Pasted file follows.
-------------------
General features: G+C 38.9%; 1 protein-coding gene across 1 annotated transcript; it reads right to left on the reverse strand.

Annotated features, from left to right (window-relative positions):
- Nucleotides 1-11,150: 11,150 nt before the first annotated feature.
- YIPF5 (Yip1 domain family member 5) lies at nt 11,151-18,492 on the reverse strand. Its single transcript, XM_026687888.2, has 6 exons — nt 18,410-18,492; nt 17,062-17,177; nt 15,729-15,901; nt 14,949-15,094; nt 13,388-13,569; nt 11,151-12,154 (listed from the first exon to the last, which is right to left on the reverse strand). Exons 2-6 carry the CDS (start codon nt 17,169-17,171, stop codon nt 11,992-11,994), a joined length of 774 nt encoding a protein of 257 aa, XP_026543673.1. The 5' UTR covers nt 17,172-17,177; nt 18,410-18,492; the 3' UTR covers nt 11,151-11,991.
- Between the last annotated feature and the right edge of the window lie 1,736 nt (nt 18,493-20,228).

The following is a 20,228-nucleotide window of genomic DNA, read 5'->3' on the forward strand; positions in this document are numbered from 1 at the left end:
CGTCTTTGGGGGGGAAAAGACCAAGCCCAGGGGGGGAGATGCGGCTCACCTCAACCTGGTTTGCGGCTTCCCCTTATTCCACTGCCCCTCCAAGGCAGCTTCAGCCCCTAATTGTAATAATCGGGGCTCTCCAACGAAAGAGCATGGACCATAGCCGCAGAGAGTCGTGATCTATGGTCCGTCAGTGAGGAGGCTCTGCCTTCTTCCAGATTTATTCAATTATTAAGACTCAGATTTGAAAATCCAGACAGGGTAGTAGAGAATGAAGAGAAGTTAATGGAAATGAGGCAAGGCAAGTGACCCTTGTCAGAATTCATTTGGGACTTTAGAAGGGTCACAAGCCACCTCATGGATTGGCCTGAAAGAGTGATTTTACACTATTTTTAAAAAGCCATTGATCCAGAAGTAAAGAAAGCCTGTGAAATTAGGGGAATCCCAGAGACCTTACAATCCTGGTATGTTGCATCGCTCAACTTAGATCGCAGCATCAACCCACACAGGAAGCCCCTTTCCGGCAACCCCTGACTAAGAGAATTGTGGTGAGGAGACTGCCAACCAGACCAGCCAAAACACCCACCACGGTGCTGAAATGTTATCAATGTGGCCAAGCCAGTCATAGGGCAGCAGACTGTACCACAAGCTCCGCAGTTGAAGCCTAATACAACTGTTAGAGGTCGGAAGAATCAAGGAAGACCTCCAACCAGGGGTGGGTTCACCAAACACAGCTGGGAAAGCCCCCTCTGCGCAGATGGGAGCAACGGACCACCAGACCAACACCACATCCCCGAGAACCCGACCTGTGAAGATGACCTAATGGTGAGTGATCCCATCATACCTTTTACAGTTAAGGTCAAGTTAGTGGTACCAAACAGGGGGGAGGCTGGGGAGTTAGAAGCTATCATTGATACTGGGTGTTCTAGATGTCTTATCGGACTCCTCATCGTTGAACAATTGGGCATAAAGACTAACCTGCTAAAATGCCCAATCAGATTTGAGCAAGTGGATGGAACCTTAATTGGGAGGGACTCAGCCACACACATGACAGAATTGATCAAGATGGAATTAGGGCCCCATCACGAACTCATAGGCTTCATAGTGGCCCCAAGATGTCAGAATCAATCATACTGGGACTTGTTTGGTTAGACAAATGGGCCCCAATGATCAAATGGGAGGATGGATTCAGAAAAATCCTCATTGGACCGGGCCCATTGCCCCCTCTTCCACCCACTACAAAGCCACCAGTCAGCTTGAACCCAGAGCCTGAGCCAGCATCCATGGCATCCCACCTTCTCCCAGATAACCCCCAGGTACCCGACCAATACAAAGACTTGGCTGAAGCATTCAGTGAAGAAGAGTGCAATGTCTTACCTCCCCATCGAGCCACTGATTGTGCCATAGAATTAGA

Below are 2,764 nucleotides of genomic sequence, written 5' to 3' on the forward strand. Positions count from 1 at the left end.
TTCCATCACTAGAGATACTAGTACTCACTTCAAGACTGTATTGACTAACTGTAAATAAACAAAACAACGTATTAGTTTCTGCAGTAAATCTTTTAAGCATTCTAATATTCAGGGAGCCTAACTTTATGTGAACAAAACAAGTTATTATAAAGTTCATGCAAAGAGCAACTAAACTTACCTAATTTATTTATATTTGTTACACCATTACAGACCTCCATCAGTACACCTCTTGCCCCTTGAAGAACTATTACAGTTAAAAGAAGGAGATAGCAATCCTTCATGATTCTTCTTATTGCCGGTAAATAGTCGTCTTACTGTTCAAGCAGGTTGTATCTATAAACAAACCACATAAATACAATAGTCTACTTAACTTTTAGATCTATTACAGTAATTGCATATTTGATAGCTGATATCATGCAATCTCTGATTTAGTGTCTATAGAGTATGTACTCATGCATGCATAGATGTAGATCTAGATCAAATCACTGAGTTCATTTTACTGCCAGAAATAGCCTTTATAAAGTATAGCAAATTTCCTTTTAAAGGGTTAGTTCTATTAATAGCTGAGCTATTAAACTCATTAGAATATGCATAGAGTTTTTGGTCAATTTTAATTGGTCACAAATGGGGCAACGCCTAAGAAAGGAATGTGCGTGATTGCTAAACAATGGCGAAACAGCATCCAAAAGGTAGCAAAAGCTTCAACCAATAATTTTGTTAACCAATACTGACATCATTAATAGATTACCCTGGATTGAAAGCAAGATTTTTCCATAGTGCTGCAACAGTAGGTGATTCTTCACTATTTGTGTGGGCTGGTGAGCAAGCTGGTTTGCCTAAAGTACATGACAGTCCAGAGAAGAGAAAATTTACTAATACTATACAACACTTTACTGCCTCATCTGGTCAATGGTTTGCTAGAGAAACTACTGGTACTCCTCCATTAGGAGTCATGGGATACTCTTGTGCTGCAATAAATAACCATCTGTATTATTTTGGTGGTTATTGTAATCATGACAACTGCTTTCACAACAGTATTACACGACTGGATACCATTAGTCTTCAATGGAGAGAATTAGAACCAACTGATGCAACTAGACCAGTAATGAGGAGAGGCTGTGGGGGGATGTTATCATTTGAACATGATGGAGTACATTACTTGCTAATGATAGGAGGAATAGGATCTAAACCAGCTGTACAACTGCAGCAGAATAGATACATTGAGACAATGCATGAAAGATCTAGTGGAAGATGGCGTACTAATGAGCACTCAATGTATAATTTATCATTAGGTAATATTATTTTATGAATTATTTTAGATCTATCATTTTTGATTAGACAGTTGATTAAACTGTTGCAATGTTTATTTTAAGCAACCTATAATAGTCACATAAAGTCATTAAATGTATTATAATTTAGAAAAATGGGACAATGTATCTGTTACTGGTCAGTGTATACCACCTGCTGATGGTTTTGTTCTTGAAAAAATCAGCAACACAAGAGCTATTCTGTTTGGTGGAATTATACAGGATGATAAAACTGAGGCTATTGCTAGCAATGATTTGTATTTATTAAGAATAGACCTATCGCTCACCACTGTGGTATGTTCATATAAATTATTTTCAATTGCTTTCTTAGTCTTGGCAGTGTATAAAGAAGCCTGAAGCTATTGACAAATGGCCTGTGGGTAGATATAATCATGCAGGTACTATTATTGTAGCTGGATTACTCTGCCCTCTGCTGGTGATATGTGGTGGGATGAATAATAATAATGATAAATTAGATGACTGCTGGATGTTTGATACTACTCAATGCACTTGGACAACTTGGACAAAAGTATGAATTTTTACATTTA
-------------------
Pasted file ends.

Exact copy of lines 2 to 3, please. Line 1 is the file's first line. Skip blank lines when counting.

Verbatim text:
Annotated features, from left to right (window-relative positions):
- Nucleotides 1-11,150: 11,150 nt before the first annotated feature.